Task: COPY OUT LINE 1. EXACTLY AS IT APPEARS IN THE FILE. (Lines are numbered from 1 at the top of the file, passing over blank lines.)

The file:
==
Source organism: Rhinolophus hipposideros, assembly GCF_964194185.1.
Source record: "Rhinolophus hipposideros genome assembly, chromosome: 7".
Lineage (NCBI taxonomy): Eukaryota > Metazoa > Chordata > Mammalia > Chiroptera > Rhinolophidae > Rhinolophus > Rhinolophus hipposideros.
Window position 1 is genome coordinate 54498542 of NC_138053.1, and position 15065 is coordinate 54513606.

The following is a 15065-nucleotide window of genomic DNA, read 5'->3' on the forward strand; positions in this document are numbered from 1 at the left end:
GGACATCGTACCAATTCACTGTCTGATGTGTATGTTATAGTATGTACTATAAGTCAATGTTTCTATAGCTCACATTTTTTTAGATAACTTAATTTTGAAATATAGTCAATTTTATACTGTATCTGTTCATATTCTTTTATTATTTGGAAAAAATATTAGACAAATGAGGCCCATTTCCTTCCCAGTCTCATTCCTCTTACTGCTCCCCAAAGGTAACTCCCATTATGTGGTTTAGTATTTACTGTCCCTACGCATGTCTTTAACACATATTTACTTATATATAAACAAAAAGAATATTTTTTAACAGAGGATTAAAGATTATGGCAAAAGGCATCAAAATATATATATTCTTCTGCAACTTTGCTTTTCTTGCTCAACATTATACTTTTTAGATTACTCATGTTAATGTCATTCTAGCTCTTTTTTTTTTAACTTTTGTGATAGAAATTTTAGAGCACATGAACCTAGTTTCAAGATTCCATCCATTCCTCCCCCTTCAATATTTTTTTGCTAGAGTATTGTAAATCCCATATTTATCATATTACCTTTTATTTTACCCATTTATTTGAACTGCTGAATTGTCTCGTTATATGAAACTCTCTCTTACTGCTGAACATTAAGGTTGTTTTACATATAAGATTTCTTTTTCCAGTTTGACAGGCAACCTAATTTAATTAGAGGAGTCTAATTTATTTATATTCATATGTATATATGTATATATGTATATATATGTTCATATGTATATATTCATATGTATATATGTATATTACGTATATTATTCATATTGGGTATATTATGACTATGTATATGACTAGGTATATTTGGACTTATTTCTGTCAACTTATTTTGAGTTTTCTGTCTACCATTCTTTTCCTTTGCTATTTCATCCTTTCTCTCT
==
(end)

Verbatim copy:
Source organism: Rhinolophus hipposideros, assembly GCF_964194185.1.